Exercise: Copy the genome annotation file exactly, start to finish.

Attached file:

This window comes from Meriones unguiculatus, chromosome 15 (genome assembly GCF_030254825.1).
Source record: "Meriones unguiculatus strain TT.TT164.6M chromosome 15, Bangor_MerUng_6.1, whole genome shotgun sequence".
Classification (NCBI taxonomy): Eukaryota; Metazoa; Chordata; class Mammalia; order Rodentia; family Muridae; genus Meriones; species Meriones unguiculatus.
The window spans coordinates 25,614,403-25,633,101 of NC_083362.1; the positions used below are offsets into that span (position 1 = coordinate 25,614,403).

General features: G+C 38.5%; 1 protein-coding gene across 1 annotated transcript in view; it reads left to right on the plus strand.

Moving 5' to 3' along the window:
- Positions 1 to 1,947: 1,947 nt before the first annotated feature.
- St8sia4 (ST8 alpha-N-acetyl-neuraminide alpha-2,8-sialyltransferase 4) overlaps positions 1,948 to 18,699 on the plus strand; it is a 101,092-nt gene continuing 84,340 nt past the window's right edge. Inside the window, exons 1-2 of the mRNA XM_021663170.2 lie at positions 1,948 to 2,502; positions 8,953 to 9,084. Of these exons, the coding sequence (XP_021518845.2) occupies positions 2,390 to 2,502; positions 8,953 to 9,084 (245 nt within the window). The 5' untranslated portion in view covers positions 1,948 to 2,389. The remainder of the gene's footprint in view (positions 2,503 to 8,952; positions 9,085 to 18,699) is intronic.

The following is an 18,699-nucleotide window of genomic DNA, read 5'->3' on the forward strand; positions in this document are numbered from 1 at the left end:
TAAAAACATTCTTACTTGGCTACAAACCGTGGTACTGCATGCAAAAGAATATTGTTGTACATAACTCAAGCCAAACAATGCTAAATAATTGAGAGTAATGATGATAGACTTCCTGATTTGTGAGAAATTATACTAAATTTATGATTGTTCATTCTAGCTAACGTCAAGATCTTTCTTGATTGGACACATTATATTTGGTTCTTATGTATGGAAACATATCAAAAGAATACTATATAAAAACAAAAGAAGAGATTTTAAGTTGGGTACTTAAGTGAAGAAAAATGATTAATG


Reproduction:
This window comes from Meriones unguiculatus, chromosome 15 (genome assembly GCF_030254825.1).
Source record: "Meriones unguiculatus strain TT.TT164.6M chromosome 15, Bangor_MerUng_6.1, whole genome shotgun sequence".
Classification (NCBI taxonomy): Eukaryota; Metazoa; Chordata; class Mammalia; order Rodentia; family Muridae; genus Meriones; species Meriones unguiculatus.
The window spans coordinates 25,614,403-25,633,101 of NC_083362.1; the positions used below are offsets into that span (position 1 = coordinate 25,614,403).

General features: G+C 38.5%; 1 protein-coding gene across 1 annotated transcript in view; it reads left to right on the plus strand.

Moving 5' to 3' along the window:
- Positions 1 to 1,947: 1,947 nt before the first annotated feature.
- St8sia4 (ST8 alpha-N-acetyl-neuraminide alpha-2,8-sialyltransferase 4) overlaps positions 1,948 to 18,699 on the plus strand; it is a 101,092-nt gene continuing 84,340 nt past the window's right edge. Inside the window, exons 1-2 of the mRNA XM_021663170.2 lie at positions 1,948 to 2,502; positions 8,953 to 9,084. Of these exons, the coding sequence (XP_021518845.2) occupies positions 2,390 to 2,502; positions 8,953 to 9,084 (245 nt within the window). The 5' untranslated portion in view covers positions 1,948 to 2,389. The remainder of the gene's footprint in view (positions 2,503 to 8,952; positions 9,085 to 18,699) is intronic.

The following is an 18,699-nucleotide window of genomic DNA, read 5'->3' on the forward strand; positions in this document are numbered from 1 at the left end:
TAAAAACATTCTTACTTGGCTACAAACCGTGGTACTGCATGCAAAAGAATATTGTTGTACATAACTCAAGCCAAACAATGCTAAATAATTGAGAGTAATGATGATAGACTTCCTGATTTGTGAGAAATTATACTAAATTTATGATTGTTCATTCTAGCTAACGTCAAGATCTTTCTTGATTGGACACATTATATTTGGTTCTTATGTATGGAAACATATCAAAAGAATACTATATAAAAACAAAAGAAGAGATTTTAAGTTGGGTACTTAAGTGAAGAAAAATGATTAATG